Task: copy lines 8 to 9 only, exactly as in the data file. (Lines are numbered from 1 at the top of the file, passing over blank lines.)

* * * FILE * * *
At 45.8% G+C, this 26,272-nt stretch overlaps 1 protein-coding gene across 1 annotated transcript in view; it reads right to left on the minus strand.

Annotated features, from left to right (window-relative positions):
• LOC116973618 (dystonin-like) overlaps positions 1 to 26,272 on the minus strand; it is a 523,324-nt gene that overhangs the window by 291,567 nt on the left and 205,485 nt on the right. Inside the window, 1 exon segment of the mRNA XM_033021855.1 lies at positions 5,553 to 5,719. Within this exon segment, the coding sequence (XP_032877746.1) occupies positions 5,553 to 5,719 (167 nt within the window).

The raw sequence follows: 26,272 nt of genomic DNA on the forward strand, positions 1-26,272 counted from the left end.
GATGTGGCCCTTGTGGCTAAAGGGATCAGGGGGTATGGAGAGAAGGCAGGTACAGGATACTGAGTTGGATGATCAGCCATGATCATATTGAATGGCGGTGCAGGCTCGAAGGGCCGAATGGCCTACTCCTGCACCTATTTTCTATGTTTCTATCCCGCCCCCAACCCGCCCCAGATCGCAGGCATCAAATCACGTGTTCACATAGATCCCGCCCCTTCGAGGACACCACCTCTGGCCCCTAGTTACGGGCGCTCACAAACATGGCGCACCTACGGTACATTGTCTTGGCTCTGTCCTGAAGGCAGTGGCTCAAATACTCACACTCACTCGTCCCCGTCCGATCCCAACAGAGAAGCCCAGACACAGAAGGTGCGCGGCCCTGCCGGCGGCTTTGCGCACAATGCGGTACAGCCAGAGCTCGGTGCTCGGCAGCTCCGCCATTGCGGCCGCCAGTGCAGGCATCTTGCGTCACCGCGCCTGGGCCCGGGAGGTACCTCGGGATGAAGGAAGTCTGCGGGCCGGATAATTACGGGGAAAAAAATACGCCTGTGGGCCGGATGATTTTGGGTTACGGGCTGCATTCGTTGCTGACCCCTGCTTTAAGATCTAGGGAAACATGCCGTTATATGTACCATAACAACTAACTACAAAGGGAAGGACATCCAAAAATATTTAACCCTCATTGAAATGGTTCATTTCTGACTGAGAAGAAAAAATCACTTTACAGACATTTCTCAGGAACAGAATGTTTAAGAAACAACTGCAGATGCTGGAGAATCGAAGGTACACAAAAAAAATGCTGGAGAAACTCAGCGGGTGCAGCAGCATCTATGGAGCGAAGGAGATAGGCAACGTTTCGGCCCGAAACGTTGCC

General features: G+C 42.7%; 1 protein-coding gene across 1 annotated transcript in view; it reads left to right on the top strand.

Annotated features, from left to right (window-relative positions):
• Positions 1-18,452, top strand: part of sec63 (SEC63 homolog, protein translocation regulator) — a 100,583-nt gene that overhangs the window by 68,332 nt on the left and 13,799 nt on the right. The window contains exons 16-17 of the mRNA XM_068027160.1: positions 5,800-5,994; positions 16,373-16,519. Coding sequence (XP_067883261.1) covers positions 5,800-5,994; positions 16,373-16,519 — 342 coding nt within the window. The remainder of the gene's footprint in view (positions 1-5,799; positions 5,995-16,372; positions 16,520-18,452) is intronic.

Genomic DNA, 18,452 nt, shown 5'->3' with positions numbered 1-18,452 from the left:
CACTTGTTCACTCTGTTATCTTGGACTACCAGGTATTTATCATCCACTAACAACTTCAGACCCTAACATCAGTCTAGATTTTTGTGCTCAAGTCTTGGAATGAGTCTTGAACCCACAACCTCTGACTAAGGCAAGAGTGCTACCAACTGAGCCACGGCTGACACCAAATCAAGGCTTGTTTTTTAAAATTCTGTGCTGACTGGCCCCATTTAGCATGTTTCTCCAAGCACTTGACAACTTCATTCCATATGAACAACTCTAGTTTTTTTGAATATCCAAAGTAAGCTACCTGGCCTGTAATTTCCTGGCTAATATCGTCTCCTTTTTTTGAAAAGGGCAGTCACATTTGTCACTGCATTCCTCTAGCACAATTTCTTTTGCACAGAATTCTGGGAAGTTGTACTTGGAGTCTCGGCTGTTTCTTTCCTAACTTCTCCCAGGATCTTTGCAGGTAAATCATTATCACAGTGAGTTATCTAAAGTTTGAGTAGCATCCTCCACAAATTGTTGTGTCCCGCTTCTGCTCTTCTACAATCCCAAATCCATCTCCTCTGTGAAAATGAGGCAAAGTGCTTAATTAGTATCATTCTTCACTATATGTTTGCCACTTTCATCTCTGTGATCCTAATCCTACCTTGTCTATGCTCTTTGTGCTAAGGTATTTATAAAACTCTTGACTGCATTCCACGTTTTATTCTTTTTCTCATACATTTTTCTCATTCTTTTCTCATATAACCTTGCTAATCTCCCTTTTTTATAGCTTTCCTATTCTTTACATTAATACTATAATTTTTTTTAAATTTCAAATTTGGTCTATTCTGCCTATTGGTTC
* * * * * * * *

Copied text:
• Positions 1-18,452, top strand: part of sec63 (SEC63 homolog, protein translocation regulator) — a 100,583-nt gene that overhangs the window by 68,332 nt on the left and 13,799 nt on the right. The window contains exons 16-17 of the mRNA XM_068027160.1: positions 5,800-5,994; positions 16,373-16,519. Coding sequence (XP_067883261.1) covers positions 5,800-5,994; positions 16,373-16,519 — 342 coding nt within the window. The remainder of the gene's footprint in view (positions 1-5,799; positions 5,995-16,372; positions 16,520-18,452) is intronic.

Genomic DNA, 18,452 nt, shown 5'->3' with positions numbered 1-18,452 from the left: